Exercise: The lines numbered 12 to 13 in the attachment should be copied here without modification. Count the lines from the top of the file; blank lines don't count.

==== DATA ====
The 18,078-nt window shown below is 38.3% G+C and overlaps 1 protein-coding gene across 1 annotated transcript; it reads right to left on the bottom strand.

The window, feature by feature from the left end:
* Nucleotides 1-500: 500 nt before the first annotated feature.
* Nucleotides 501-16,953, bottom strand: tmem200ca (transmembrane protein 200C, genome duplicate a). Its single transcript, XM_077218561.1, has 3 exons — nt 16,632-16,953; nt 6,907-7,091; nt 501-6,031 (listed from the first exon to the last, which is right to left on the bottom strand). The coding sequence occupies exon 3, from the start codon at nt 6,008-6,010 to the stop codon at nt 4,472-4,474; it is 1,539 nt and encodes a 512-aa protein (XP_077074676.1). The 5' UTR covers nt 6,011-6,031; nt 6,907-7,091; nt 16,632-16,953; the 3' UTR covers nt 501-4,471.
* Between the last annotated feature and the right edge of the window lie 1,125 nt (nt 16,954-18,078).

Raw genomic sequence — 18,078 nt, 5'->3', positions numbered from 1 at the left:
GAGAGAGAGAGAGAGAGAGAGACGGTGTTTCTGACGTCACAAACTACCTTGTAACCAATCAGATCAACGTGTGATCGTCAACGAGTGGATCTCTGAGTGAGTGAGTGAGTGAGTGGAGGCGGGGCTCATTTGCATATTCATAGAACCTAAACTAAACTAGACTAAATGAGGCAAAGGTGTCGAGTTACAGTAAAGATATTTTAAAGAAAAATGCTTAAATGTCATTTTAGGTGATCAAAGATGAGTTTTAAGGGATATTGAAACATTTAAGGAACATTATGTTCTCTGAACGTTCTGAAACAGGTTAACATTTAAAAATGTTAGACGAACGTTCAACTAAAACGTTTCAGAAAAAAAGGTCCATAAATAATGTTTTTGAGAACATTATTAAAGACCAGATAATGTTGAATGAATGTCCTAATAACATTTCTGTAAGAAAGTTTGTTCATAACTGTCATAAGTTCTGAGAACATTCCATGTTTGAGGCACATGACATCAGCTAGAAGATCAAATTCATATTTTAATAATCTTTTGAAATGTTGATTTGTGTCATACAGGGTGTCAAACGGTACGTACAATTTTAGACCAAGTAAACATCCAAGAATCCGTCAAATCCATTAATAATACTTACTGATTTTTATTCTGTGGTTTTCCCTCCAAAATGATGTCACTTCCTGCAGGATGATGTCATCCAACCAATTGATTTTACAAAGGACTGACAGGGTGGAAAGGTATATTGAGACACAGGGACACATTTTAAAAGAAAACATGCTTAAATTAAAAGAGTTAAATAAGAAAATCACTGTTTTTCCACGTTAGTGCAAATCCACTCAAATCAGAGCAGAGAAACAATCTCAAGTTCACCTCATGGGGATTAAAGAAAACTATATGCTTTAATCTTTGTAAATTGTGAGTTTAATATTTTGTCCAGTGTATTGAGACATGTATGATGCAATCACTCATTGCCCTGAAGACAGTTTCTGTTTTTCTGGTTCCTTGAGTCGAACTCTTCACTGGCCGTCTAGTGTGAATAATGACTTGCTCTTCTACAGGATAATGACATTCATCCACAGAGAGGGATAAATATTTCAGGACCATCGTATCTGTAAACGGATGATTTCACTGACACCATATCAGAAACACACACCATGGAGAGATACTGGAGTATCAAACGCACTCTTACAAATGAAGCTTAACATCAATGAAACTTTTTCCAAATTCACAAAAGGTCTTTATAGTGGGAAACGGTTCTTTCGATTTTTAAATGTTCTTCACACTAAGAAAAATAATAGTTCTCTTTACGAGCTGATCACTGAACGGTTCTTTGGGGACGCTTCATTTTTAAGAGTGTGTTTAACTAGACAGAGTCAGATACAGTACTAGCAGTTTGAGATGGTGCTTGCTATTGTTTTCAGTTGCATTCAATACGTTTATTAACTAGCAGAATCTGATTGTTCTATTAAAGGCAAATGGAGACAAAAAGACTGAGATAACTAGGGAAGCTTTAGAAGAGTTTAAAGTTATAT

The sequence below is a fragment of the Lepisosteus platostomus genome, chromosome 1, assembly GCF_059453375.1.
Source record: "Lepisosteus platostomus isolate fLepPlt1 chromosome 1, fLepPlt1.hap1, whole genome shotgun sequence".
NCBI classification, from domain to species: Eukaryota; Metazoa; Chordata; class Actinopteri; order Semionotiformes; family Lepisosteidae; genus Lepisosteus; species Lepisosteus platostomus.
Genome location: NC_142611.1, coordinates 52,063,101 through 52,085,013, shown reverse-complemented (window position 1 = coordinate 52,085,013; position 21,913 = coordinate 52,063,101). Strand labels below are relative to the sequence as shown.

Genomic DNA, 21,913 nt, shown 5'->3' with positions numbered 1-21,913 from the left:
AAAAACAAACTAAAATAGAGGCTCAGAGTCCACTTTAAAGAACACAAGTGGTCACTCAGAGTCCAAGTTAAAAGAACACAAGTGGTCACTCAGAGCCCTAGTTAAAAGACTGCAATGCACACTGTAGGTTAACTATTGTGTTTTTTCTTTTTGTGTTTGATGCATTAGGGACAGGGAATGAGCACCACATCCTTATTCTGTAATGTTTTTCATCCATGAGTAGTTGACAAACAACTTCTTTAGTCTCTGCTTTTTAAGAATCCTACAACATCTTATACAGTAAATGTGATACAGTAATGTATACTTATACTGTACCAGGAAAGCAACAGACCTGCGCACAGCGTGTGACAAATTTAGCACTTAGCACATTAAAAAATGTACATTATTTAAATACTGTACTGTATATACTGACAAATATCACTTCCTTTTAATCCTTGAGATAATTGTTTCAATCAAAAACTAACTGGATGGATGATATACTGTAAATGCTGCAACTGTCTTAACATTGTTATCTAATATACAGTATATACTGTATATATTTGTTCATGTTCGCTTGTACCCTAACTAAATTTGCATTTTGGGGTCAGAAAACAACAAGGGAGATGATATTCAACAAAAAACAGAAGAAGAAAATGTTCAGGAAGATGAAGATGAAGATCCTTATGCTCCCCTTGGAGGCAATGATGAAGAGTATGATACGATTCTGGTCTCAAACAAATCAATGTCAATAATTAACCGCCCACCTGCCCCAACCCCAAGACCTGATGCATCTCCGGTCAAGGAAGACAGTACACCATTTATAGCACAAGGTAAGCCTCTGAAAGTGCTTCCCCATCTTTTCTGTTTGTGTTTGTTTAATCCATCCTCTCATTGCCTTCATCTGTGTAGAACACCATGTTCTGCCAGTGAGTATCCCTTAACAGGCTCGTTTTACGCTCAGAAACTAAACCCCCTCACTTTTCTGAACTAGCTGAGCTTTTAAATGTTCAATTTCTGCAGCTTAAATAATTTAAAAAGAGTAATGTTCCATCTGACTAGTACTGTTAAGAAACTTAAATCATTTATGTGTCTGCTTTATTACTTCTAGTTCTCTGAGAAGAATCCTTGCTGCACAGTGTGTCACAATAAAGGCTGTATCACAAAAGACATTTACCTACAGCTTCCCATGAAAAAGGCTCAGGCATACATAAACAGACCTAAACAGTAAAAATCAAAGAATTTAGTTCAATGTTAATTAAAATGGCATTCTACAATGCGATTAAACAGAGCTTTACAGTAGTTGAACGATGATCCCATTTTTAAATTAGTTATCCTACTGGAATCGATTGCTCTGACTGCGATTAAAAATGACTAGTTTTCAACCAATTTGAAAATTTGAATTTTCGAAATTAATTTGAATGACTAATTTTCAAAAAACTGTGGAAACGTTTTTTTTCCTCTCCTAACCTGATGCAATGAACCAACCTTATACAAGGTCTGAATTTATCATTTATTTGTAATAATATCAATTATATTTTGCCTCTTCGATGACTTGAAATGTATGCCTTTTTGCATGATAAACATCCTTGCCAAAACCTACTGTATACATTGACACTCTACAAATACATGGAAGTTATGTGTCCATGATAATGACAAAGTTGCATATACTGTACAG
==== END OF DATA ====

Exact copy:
Genomic DNA, 21,913 nt, shown 5'->3' with positions numbered 1-21,913 from the left:
AAAAACAAACTAAAATAGAGGCTCAGAGTCCACTTTAAAGAACACAAGTGGTCACTCAGAGTCCAAGTTAAAAGAACACAAGTGGTCACTCAGAGCCCTAGTTAAAAGACTGCAATGCACACTGTAGGTTAACTATTGTGTTTTTTCTTTTTGTGTTTGATGCATTAGGGACAGGGAATGAGCACCACATCCTTATTCTGTAATGTTTTTCATCCATGAGTAGTTGACAAACAACTTCTTTAGTCTCTGCTTTTTAAGAATCCTACAACATCTTATACAGTAAATGTGATACAGTAATGTATACTTATACTGTACCAGGAAAGCAACAGACCTGCGCACAGCGTGTGACAAATTTAGCACTTAGCACATTAAAAAATGTACATTATTTAAATACTGTACTGTATATACTGACAAATATCACTTCCTTTTAATCCTTGAGATAATTGTTTCAATCAAAAACTAACTGGATGGATGATATACTGTAAATGCTGCAACTGTCTTAACATTGTTATCTAATATACAGTATATACTGTATATATTTGTTCATGTTCGCTTGTACCCTAACTAAATTTGCATTTTGGGGTCAGAAAACAACAAGGGAGATGATATTCAACAAAAAACAGAAGAAGAAAATGTTCAGGAAGATGAAGATGAAGATCCTTATGCTCCCCTTGGAGGCAATGATGAAGAGTATGATACGATTCTGGTCTCAAACAAATCAATGTCAATAATTAACCGCCCACCTGCCCCAACCCCAAGACCTGATGCATCTCCGGTCAAGGAAGACAGTACACCATTTATAGCACAAGGTAAGCCTCTGAAAGTGCTTCCCCATCTTTTCTGTTTGTGTTTGTTTAATCCATCCTCTCATTGCCTTCATCTGTGTAGAACACCATGTTCTGCCAGTGAGTATCCCTTAACAGGCTCGTTTTACGCTCAGAAACTAAACCCCCTCACTTTTCTGAACTAGCTGAGCTTTTAAATGTTCAATTTCTGCAGCTTAAATAATTTAAAAAGAGTAATGTTCCATCTGACTAGTACTGTTAAGAAACTTAAATCATTTATGTGTCTGCTTTATTACTTCTAGTTCTCTGAGAAGAATCCTTGCTGCACAGTGTGTCACAATAAAGGCTGTATCACAAAAGACATTTACCTACAGCTTCCCATGAAAAAGGCTCAGGCATACATAAACAGACCTAAACAGTAAAAATCAAAGAATTTAGTTCAATGTTAATTAAAATGGCATTCTACAATGCGATTAAACAGAGCTTTACAGTAGTTGAACGATGATCCCATTTTTAAATTAGTTATCCTACTGGAATCGATTGCTCTGACTGCGATTAAAAATGACTAGTTTTCAACCAATTTGAAAATTTGAATTTTCGAAATTAATTTGAATGACTAATTTTCAAAAAACTGTGGAAACGTTTTTTTTCCTCTCCTAACCTGATGCAATGAACCAACCTTATACAAGGTCTGAATTTATCATTTATTTGTAATAATATCAATTATATTTTGCCTCTTCGATGACTTGAAATGTATGCCTTTTTGCATGATAAACATCCTTGCCAAAACCTACTGTATACATTGACACTCTACAAATACATGGAAGTTATGTGTCCATGATAATGACAAAGTTGCATATACTGTACAG